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Meat industry increases political spending, lobbying as USDA updates crucial regulations


Meat industry increases political spending, lobbying as USDA updates crucial regulations

Jun 06, 2024 | 7:04 am ET
By John McCracken
Meat industry increases political spending, lobbying as USDA updates crucial regulations
USDA Supervisory Agricultural Meat Graders at the annual national beef correlation event, Aug. 13, 2019. In 2019, the top four beef packers — Tyson Foods, JBS, Cargill Beef and National Beef — processed around three quarters of the nation’s beef in 27 facilities across the nation (Preston Keres/USDA).

Meat industry groups and major meat companies spent more than $10 million on political contributions and lobbying efforts in 2023. For some, last year’s spending was an all-time high.

The federal government has been rolling out changes to the protections given to livestock and poultry producers, as well as how these farmers operate. In turn, these changes prompted various meat companies and industry groups to lobby against certain provisions. In some cases, industry groups backed lawmakers seeking to do away with the new rulings altogether.

The now-finalized updates to the Packers and Stockyard Act include addressing discrimination of livestock and poultry growers based on race, sex, age, or disability from the companies that purchase their animals or pen the contracts by which producers abide. Another update, known as “Transparency in Poultry Grower Contracting and Tournaments,” requires sharing information between large chicken companies and the independent, contract farmers that raise chickens for consumption.

The changes are a step in the right direction to protect producers over businesses, said Mike Stranz, National Farmers Union vice president of advocacy. The National Farmers Union, according to its website, “helps the family farmer address profitability issues and monopolistic practices” and represents 200,000 farmers and ranchers across the country.

“Decades of consolidation and unchecked vertical integration have created a livestock market that tips the scales away from family farmers and ranchers and puts much of the power in the hands of just a few multinational corporations,” Stranz said in a statement provided to Investigate Midwest. “USDA is rebalancing the scale and providing fairness for farmers and ranchers.”

R.J. Layher, the director of government affairs at the American Farm Bureau Federation, said in a statement provided to Investigate Midwest that the prominent agricultural group also supports the changes to the Packers and Stockyards Act. The Farm Bureau is an agricultural advocacy and lobbying organization with more than 2 million members across the country.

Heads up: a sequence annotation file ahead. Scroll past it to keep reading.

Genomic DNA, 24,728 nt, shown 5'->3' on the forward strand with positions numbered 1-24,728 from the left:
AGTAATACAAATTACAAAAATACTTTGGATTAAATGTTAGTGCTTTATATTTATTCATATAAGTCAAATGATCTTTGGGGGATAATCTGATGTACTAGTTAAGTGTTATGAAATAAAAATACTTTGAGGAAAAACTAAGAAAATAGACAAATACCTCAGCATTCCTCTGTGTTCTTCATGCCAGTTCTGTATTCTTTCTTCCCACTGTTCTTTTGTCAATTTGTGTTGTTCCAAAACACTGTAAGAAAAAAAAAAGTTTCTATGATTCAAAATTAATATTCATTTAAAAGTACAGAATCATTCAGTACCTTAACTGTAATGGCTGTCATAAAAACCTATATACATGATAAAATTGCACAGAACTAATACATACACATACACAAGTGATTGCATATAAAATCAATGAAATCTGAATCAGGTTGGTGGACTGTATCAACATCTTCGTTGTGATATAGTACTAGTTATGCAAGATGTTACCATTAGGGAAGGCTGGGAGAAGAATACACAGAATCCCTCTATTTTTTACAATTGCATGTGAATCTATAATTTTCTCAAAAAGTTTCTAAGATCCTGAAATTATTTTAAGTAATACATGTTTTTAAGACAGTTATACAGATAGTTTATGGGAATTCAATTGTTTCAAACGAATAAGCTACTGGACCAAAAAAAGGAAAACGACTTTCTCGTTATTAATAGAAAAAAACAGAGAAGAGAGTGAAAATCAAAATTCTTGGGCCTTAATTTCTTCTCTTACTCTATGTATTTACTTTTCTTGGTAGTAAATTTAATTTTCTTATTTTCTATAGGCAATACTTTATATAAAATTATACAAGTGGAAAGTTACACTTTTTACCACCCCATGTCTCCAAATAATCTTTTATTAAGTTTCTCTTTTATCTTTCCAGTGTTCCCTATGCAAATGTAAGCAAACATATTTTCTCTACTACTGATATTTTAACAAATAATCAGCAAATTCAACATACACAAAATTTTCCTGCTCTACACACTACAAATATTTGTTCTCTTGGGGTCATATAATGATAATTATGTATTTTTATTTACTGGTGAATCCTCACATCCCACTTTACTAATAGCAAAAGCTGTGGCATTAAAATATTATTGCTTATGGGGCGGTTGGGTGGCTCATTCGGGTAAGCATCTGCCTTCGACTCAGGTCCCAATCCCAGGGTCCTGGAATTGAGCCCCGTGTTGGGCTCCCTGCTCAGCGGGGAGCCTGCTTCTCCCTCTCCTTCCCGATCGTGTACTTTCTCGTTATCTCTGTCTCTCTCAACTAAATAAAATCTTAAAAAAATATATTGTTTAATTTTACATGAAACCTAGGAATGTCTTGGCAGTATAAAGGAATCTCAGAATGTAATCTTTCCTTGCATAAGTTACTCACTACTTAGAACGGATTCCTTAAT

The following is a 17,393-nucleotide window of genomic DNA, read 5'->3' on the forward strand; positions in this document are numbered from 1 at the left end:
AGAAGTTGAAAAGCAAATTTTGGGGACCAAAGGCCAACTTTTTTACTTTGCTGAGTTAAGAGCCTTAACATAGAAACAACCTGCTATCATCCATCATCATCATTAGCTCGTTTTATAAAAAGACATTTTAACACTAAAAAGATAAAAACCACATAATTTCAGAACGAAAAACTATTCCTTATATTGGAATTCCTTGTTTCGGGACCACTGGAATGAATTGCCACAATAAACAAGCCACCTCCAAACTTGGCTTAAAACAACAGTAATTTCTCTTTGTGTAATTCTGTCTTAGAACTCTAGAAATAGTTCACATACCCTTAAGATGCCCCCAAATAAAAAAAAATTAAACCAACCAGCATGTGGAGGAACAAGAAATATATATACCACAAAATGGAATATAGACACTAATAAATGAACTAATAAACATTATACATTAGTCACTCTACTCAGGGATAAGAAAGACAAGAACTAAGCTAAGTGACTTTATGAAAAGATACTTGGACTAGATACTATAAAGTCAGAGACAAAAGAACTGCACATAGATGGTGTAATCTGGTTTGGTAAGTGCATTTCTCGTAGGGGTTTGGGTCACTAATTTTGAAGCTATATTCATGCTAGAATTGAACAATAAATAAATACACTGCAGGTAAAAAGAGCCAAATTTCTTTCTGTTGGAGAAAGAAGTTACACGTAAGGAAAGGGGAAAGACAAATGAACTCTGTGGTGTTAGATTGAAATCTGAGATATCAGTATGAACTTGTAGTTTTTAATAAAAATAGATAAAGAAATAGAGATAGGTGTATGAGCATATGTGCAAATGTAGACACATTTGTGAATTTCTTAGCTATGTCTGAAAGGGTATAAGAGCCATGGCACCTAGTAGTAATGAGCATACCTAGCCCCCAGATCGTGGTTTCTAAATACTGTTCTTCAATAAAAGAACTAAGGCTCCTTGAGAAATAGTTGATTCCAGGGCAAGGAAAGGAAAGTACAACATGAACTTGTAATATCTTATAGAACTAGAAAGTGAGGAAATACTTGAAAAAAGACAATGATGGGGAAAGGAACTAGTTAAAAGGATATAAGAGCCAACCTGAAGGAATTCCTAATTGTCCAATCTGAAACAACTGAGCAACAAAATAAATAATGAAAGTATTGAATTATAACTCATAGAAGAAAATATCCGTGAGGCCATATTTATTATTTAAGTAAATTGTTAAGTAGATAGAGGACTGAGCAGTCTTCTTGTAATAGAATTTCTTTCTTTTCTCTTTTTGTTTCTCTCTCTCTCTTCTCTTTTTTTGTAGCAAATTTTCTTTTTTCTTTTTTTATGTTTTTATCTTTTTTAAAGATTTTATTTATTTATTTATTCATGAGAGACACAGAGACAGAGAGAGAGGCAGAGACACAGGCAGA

“We believe that the changes to the Packers and Stockyards Act will bring needed transparency for contract poultry growers as well as clarifying what constitutes retaliation and deception,” Layher said.

President Joe Biden has made consolidation and anti-monopoly efforts a core tenant of his administration, with the meat industry a primary target. Changes to the 103-year-old Packers and Stockyard Act continue to spark lobbying efforts and political donations to influential federal lawmakers in agriculture and livestock focused states.

Austin Frerick, an agriculture policy expert and author of the book, “Barons: Money, Power, and the Corruption of America’s Food Industry,” said the rise in spending points to meat organizations’ and companies’ concerns over the U.S. Department of Agriculture’s changes.

“These slaughterhouses are throwing record amounts of money at politicians right now because they see farmers and voters clamoring for change and they want to stop it,” he said.

Companies and lobbying organizations said their increase in lobbying was directly related to legislation like the Farm Bill as well as addressing specific concerns for individual industries.

Investigate Midwest analyzed two decades of political campaign contributions and lobbying dollars from meat industry groups National Pork Producers Council, National Chicken Council, National Turkey Federation, National Cattlemen’s Beef Association, and major meat companies JBS, Tyson Foods, Smithfield Foods, and Cargill.

The National Pork Producers Council, Tyson Foods and Cargill spent the most on lobbying federal lawmakers and agencies last year. The annual revenue reported by industry groups is based on 2022, the most recent public tax filing year.

The National Pork Producers Council: